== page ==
The United Nations on Saturday announced
a new campaign to dramatically increase the number of people on HIV
antiretroviral treatment by 2015.
The program, titled Treatment 2015,
aims to combat HIV by increasing the number of people on
antiretroviral treatment from 10 million to 15 million in 2 years.
“Reaching the 2015 target will be a
critical milestone,” said Michel Sidibe, executive director of the
Joint UN Programme on HIV/AIDS (UNAIDS). “Countries and partners
need to urgently and strategically invest resources and efforts to
ensure that everyone has access to HIV prevention and treatment
Ambassador Eric Goosby, who currently
serves as the United States global AIDS coordinator, said increasing
access to antiretroviral treatment is critical to achieving the goal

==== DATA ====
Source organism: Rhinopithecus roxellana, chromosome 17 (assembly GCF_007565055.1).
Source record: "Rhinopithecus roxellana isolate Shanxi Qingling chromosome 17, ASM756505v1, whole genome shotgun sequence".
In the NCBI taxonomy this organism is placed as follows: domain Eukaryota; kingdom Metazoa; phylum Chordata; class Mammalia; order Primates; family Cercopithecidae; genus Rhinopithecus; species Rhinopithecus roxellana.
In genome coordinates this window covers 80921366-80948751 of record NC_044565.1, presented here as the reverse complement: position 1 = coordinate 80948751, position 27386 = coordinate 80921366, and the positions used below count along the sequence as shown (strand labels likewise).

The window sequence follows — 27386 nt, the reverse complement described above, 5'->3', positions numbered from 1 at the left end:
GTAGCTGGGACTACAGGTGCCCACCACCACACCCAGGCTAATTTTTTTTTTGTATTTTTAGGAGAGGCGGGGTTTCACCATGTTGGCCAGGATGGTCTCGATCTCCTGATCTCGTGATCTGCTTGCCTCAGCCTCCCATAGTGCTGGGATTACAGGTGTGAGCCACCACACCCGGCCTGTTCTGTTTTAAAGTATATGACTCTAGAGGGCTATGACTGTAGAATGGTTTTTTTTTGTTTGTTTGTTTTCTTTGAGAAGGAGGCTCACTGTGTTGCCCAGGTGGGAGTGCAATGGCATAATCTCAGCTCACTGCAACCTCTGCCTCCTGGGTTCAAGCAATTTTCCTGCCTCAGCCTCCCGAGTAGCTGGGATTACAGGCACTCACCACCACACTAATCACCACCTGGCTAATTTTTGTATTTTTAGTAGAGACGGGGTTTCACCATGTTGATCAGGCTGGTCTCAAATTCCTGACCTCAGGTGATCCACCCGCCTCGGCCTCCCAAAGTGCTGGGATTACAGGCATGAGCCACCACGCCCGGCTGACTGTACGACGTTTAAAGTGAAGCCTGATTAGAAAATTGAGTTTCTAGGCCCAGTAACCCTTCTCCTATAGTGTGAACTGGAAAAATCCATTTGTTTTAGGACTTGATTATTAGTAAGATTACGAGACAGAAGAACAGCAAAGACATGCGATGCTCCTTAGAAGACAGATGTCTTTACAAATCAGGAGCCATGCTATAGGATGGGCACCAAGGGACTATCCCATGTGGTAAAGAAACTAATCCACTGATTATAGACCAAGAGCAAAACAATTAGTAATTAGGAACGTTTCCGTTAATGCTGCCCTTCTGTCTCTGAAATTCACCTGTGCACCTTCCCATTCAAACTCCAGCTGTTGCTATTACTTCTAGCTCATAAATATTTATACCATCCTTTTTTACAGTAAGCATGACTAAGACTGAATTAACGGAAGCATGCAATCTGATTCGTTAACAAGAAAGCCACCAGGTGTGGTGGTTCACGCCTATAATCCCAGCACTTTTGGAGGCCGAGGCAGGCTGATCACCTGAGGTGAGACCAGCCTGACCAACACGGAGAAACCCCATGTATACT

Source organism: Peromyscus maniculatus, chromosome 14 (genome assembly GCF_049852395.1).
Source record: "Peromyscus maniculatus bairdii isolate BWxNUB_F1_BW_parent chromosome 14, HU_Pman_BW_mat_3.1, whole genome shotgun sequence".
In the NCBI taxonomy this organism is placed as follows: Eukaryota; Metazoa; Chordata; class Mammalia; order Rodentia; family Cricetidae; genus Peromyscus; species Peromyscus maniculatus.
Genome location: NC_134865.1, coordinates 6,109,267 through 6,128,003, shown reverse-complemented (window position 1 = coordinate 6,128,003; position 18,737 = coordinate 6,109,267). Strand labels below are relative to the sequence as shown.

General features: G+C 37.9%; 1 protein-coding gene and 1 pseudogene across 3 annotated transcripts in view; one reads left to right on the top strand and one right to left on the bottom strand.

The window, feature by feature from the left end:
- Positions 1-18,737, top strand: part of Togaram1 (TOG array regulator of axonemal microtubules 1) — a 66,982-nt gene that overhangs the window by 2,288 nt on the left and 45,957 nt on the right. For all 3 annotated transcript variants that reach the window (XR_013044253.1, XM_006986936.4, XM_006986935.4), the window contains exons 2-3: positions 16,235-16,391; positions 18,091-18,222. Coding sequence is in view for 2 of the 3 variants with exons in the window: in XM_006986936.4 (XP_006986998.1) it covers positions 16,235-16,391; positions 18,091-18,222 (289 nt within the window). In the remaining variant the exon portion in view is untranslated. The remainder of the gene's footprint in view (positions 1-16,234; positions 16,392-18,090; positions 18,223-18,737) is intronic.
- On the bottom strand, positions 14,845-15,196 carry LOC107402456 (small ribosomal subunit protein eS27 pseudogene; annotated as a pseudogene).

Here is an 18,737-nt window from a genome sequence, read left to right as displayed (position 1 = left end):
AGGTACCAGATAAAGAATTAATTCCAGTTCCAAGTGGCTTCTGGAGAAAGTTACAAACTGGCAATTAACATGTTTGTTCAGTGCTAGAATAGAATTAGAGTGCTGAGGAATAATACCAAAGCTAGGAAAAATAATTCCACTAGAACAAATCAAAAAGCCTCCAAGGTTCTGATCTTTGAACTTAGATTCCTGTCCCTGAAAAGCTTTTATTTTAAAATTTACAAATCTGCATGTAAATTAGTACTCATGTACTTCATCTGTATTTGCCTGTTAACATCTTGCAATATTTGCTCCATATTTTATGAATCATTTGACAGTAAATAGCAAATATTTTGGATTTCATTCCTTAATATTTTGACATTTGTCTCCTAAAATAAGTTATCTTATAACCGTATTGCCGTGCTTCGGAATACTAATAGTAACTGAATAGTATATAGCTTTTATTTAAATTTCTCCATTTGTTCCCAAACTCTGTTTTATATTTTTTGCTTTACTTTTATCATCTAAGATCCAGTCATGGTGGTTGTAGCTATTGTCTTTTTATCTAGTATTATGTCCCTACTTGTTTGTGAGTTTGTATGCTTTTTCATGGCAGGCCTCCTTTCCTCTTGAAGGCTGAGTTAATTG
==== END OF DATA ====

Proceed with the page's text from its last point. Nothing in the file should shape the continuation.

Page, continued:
of zero new infections. People on the therapy have decreased viral
loads, making them far less likely to infect others.
Officials are focusing their efforts in
30 countries which account for 9 out of 10 people who are in need of
antiretroviral therapy but who currently do not have access. Those
countries include Angola, Brazil, China, Cameroon, Central African
Republic, Chad, Colombia, Cote d'Ivoire, Democratic Republic of the
Congo, Ethiopia, Ghana, India, Indonesia, Kenya, Lesotho, Malawi,
Mozambique, Myanmar, Nigeria, Russian Federation, South Africa, South
Sudan, Thailand, Togo, Uganda, Ukraine, United Republic of Tanzania,
Vietnam, Zambia and Zimbabwe.